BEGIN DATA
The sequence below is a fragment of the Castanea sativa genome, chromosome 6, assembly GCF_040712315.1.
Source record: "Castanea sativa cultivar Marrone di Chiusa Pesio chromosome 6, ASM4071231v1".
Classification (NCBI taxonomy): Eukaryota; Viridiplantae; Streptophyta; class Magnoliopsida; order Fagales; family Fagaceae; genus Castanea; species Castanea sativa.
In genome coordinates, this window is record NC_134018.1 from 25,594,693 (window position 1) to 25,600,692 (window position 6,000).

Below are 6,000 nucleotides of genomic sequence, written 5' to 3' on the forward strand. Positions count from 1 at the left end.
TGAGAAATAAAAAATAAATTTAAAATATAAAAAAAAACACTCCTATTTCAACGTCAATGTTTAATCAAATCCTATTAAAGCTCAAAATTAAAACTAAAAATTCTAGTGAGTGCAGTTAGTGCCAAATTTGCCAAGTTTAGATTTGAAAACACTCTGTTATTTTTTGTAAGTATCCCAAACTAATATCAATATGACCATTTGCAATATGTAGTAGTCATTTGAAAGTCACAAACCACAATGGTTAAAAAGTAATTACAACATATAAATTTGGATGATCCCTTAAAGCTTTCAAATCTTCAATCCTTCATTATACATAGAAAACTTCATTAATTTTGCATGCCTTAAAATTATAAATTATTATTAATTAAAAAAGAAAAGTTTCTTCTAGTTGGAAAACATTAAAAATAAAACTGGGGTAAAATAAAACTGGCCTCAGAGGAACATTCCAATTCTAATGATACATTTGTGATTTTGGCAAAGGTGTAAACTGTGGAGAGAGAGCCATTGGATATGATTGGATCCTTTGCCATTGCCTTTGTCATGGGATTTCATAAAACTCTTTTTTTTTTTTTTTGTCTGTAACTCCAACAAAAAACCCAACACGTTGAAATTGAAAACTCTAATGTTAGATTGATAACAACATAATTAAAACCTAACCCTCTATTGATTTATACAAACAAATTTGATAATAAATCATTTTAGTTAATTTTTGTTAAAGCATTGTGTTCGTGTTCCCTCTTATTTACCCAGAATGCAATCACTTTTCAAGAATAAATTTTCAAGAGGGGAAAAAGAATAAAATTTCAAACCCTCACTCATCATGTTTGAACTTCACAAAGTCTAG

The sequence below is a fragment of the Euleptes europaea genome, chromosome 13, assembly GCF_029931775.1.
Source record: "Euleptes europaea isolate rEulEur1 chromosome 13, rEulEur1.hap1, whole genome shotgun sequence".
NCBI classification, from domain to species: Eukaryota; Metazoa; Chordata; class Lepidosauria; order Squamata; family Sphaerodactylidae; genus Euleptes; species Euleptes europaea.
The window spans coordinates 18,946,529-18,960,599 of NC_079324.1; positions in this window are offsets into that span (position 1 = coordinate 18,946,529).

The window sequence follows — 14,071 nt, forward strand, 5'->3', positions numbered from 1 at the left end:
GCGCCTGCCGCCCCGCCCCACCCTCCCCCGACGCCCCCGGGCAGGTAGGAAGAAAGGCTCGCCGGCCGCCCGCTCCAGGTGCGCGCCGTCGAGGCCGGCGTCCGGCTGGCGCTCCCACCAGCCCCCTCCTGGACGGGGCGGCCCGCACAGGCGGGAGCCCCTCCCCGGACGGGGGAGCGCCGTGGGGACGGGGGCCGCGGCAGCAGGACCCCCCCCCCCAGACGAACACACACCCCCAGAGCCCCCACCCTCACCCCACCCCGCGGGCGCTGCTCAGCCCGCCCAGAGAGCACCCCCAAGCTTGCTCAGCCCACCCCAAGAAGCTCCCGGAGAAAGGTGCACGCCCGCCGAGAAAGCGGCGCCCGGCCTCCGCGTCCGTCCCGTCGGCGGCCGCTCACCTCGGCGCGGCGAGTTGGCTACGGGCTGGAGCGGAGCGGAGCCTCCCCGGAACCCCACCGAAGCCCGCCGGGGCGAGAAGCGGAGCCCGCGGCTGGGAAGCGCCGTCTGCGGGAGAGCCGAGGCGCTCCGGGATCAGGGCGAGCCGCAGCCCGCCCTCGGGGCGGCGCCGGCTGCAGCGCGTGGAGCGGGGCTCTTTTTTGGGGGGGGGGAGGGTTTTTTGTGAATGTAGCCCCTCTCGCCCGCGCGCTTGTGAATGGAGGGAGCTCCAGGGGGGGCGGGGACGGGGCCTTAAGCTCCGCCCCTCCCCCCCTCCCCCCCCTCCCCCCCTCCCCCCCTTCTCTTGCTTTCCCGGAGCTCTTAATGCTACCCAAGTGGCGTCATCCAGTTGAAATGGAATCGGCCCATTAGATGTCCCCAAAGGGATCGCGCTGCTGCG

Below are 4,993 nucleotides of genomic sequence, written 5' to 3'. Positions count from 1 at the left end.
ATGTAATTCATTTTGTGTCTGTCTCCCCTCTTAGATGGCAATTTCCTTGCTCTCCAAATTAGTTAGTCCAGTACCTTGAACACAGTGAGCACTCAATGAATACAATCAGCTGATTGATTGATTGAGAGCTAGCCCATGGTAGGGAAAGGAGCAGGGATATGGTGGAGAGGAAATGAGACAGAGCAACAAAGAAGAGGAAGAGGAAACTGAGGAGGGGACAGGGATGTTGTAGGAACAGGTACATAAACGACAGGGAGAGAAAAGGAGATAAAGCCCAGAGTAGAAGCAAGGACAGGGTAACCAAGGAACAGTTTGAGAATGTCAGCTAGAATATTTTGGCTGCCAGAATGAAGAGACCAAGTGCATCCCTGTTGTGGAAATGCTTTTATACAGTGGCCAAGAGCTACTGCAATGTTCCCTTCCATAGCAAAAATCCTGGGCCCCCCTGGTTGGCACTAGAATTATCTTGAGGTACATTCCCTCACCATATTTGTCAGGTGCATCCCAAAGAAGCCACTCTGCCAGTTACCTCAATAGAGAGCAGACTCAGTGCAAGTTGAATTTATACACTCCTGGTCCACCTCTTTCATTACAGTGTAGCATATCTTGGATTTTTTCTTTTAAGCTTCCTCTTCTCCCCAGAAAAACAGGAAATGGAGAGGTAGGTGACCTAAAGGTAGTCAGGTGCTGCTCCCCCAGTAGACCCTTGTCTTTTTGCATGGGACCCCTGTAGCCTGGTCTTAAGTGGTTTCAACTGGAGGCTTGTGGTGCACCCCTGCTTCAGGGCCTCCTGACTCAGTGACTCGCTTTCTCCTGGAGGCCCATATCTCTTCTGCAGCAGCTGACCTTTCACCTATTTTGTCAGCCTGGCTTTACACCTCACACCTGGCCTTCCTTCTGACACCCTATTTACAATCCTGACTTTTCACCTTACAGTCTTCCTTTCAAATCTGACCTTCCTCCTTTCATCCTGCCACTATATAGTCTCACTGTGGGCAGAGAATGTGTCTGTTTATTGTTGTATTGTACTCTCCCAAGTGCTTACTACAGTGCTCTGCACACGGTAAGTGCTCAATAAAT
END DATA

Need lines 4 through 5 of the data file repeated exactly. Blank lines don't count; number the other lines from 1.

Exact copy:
In genome coordinates, this window is record NC_134018.1 from 25,594,693 (window position 1) to 25,600,692 (window position 6,000).

Below are 6,000 nucleotides of genomic sequence, written 5' to 3' on the forward strand. Positions count from 1 at the left end.